For a moment, I was transported back in time, and I wondered, what would a black person have thought about this? That there were two statues, one in the image of a woman who had been oppressed, and one in the image of the oppressor? Where would their loyalties lie?
Because I am a writer, I did what comes naturally: I wrote, and when I was done, I produced not one but two poems to address the questions that I’d been asking myself. I thought they came out pretty good, if for no other reason than the fact that I answered my own questions.
But, because I’m a writer, I do want to share my work. I want people to read and understand a perspective that I’m conveying, whatever that is, and this was no different. As a result, I posted the poems onto a website that I use to get feedback for my work. I guess I should have known better.
Someone eventually—I guess I should say inevitably—decided that although my verses were very good, I really should not harp on the ills of the past. They were so long ago, and of course, no one would think of doing those things today. They went so far as to point out that hey, we now have a black president, don’t we, so obviously these problems don’t exist. We should move forward, this person said.
They were very polite in their email, but I could tell they were a little offended. People don’t like to bring up those past ills. But am I really harping on the past? I’m all for moving forward, but the fact of the matter is, in this day and age, we still have problems granting our citizens the liberty they deserve. Clearly, we don’t have anything as abhorrent as slavery within our midst or people being lynched, but every day, there are people who have to fight for the rights and liberties that were guaranteed to them in the Constitution.
Every single day.
If we say that we are a country that believes in liberty, than let’s grant that liberty to one and all, without condition. Because when we refuse to recognize the rights and freedoms of any one group of people, for whatever reason, then we are not moving forward at all. We are standing still. We are stagnating.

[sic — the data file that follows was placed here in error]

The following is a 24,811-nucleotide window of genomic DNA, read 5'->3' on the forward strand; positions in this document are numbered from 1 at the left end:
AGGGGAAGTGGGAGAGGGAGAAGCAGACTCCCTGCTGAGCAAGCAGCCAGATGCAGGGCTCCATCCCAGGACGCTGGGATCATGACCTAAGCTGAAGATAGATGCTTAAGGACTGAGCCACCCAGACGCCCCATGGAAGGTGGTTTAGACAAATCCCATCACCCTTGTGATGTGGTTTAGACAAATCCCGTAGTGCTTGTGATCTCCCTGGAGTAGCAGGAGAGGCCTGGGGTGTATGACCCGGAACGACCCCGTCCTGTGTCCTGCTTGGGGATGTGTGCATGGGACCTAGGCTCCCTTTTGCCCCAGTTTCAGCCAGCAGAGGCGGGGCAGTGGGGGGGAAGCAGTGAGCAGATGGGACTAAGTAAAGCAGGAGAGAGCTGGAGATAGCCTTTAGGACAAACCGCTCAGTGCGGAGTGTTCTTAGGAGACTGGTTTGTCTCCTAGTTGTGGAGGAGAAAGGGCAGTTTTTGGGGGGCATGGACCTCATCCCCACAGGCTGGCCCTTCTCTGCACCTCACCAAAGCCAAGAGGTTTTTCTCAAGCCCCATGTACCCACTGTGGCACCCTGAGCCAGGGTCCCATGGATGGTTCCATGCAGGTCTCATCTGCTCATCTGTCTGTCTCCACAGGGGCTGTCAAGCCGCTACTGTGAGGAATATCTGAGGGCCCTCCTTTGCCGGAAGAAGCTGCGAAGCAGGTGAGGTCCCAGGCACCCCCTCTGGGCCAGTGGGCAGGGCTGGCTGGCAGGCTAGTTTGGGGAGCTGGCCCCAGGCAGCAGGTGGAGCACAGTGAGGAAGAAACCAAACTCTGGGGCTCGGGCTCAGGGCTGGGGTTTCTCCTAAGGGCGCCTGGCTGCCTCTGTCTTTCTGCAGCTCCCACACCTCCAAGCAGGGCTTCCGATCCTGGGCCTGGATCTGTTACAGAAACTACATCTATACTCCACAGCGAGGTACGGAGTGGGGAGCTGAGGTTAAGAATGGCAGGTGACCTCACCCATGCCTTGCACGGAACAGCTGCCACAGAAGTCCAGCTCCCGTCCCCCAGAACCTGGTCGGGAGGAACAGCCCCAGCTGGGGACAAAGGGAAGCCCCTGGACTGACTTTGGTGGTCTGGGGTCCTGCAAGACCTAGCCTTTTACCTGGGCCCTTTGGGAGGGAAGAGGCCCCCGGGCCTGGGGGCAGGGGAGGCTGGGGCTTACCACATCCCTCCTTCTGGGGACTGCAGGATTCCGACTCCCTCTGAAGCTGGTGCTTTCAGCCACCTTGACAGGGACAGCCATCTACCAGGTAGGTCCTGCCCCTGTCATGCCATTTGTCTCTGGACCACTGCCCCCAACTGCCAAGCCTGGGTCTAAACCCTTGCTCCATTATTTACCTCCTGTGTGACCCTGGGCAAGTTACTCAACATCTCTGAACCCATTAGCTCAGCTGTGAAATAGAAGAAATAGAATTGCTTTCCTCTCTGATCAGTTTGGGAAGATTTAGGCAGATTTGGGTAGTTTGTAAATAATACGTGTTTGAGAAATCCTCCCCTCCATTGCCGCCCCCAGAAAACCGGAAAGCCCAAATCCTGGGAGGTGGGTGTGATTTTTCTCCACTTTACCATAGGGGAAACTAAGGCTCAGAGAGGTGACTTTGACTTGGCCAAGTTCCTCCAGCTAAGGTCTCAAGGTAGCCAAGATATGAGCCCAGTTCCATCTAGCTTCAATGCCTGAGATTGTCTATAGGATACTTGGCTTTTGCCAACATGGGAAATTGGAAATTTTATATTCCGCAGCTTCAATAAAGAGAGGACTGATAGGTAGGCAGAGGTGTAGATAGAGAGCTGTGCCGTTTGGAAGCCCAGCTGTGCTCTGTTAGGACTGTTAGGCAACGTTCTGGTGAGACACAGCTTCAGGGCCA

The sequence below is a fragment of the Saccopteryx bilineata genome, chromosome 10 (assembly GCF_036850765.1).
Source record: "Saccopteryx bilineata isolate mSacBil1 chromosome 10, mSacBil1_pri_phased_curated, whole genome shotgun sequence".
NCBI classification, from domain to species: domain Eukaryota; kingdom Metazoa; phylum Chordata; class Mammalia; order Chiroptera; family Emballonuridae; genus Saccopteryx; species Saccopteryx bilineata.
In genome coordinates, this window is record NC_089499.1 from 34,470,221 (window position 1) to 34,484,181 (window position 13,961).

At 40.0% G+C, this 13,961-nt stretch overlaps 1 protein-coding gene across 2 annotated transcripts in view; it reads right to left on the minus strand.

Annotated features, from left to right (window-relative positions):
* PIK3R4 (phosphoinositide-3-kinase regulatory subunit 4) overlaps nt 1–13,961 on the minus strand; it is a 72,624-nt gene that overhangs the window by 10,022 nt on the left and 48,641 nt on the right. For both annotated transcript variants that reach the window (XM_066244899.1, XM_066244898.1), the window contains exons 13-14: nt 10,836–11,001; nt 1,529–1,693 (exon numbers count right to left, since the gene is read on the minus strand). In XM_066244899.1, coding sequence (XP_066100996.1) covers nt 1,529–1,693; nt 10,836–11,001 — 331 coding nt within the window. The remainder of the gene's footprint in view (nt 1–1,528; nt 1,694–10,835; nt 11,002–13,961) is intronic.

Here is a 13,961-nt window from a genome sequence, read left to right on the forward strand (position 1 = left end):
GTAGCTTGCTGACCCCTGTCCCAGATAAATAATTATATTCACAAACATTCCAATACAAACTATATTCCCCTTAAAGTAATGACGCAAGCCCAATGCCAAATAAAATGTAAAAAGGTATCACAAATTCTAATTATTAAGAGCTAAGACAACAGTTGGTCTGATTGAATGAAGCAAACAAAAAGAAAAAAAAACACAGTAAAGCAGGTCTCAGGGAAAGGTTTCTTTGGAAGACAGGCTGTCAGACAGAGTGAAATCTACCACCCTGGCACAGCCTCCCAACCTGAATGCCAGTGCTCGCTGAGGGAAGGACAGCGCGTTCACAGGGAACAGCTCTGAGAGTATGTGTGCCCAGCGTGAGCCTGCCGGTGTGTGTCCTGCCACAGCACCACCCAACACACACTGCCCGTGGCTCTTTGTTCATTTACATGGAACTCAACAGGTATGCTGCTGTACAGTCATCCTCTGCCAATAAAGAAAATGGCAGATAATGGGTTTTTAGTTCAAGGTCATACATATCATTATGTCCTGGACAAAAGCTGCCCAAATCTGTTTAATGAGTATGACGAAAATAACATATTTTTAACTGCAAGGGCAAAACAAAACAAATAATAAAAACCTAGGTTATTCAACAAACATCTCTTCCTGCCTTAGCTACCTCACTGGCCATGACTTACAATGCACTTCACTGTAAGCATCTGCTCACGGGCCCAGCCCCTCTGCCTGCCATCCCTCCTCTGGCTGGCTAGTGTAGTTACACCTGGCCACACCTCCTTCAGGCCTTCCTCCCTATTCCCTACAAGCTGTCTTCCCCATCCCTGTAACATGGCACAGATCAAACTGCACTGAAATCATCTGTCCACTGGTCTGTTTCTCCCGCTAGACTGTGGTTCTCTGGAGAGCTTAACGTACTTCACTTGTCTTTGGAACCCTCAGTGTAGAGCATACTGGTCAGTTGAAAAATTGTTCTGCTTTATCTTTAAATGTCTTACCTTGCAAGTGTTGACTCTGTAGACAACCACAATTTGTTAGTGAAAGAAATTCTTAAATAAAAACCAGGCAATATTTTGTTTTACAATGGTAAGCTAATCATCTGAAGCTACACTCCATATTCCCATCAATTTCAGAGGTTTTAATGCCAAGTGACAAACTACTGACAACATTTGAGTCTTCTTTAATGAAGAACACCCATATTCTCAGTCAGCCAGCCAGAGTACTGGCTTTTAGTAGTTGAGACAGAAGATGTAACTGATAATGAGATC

Hell, we may even be moving backwards. Is that what we want?
I’d like it very much if the lady that we know as our Statue of Liberty represented that ideal as fully as possible, for every citizen, without fail.
Now, before I sign off, I’d like to end as I begin.
About that Internet…
There’s a wealth of…well, something. You only have to look and discern.
As far as the question of the “black” Statue of Liberty featured in the photo that was posted, I did some digging.
The statue does exist, however, it is not an “original” version created prior to the one that we have now. It stands in St. Maarten, and the sculptor is an artist named Theodore Bonev. He created the statue in order to commemorate the abolition of slavery in the Caribbean. It was dedicated in 2007 to mark the 159th anniversary of the end of slavery. However, it would appear that the questions about whether a black version of the statue where offered by the French and refused by the Americans may well be the stuff of legend. The National Park Service did a two-year study on just this very rumor, which mostly refutes the claims being circulated on the Web.
Of course, it could all just be a grand government conspiracy and cover-up, who knows?
If you have any questions about it, I’m sure you can look it up…on the Internet.
Note: I’ve posted the two poems as well: My Statue of Liberty, Part I and My Statue of Liberty, Part II. Each is posted under Verses.